According to Blye, the inside of the building demonstrates two different design approaches: 1) the historic-looking public spaces that promote the vernacular of the municipal campus and the historic neighborhood, and 2) the more functionally modern and “tactical corporate” design of the office, investigative, training, and support spaces.
Design and Construction Management Techniques Save Time and Money
The Riley Construction team adapted and revised Legat’s 3-D computer model and used compatible 3-D software to set up construction phasing. Additionally, Riley used “clash detection software” to identify several overlaps or conflicts between building systems. As a result, the team resolved more than 300 issues before construction to save an estimated $225,000.
Additionally, regular pre-installation meetings brought together all trade subcontractors involved with construction. The meetings defined each trade’s role and addressed concerns regarding scheduling, materials, manpower, and site restrictions.
Additional time- and money-saving strategies included the following:
- Designers specified non-historic and less expensive, though still durable materials in the non-public parts of the building.
- The construction manager joined early in the design process to help the village identify cost-saving opportunities such as considering below-grade vs. second-floor program allocations, as well as alternate building materials and mechanical system adjustments.
- Instead of load-bearing masonry, the structural system uses a combination of precast concrete and structural steel, which shortened construction by three months.
- The squad car parking garage at the rear of the station was enclosed with precast wall and slab plank panels. This idea came out of early construction planning to lower construction costs and allow building trades to have a large, column-free staging area to work and store materials to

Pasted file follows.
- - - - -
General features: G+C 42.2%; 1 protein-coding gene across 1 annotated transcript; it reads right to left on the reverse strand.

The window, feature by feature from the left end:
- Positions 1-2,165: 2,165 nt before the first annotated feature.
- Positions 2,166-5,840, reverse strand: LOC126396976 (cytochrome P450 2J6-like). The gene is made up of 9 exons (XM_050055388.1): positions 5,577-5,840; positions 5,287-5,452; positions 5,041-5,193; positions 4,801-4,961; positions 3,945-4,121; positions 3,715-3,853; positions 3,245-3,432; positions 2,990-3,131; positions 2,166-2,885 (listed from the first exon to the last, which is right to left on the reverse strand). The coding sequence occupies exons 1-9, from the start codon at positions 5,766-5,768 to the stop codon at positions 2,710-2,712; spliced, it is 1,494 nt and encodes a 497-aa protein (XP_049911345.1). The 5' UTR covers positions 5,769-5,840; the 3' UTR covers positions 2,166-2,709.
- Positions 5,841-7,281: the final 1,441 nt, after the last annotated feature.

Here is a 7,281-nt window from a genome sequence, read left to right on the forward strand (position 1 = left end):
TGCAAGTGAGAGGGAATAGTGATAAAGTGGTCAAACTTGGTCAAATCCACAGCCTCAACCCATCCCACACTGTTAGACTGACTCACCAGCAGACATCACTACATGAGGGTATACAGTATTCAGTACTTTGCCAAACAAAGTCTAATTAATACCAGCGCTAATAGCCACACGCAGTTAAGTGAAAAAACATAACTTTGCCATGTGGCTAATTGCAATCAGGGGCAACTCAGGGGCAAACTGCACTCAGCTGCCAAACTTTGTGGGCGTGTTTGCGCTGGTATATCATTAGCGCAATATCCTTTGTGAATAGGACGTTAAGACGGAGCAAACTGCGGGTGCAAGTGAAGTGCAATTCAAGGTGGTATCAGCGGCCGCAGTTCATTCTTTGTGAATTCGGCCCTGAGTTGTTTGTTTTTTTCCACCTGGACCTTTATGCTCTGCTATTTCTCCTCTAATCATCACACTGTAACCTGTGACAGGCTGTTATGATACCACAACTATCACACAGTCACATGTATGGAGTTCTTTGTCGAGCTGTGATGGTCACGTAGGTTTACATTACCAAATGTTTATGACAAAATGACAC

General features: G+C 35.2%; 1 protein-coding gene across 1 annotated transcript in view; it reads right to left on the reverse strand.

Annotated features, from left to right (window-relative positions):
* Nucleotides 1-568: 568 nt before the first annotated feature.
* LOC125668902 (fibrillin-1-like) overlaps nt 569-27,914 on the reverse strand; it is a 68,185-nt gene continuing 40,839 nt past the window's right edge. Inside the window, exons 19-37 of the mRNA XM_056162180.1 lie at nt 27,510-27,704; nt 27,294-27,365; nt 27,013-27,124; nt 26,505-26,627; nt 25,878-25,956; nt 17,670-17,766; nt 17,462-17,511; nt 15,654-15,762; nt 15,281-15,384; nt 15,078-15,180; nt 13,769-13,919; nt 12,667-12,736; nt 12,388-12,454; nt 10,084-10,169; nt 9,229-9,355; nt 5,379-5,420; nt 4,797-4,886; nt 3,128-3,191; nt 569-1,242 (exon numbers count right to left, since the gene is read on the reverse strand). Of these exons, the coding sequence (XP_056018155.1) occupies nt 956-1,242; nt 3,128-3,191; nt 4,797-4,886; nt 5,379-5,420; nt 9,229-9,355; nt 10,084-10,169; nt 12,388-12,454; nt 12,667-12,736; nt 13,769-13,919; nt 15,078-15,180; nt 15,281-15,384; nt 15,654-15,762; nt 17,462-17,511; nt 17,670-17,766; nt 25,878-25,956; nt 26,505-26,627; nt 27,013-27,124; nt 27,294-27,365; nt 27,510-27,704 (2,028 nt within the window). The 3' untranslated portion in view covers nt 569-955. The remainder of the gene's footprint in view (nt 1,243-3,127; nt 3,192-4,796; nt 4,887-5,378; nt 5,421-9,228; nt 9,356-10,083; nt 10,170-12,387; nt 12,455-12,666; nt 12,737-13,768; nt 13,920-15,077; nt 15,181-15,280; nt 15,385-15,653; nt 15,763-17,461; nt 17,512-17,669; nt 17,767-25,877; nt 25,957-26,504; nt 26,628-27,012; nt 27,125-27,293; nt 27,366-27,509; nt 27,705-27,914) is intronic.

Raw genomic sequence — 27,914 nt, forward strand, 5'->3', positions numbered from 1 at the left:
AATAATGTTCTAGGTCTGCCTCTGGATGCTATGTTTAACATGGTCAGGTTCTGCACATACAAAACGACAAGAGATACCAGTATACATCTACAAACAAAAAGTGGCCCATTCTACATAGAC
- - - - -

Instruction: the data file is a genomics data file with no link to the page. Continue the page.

complete work on the more complicated, ornate front of the building.
- The architects designed the basement to be recessed from the property line to save costs and time, as well as reduce noise that would have resulted from pile-driving to retain the existing soil and driveways.
A Moving Stair Tower and an Out-of-control Vehicle: The Challenges
Early in construction, village building staff arrived in the morning to discover that the top of the three-story stair tower next to the village hall had shifted several inches due to foundation settlement during station excavation.
The project team worked with contractors to pin the foundation into existing shoring and cap it in concrete. They then installed rakers from the stair tower into the basement. This limited the use of gang forms and complicated the completion of the foundation. The rakers had to be manually cut and removed from the basement once the foundation was poured and could structurally support the load of the adjacent stairwell.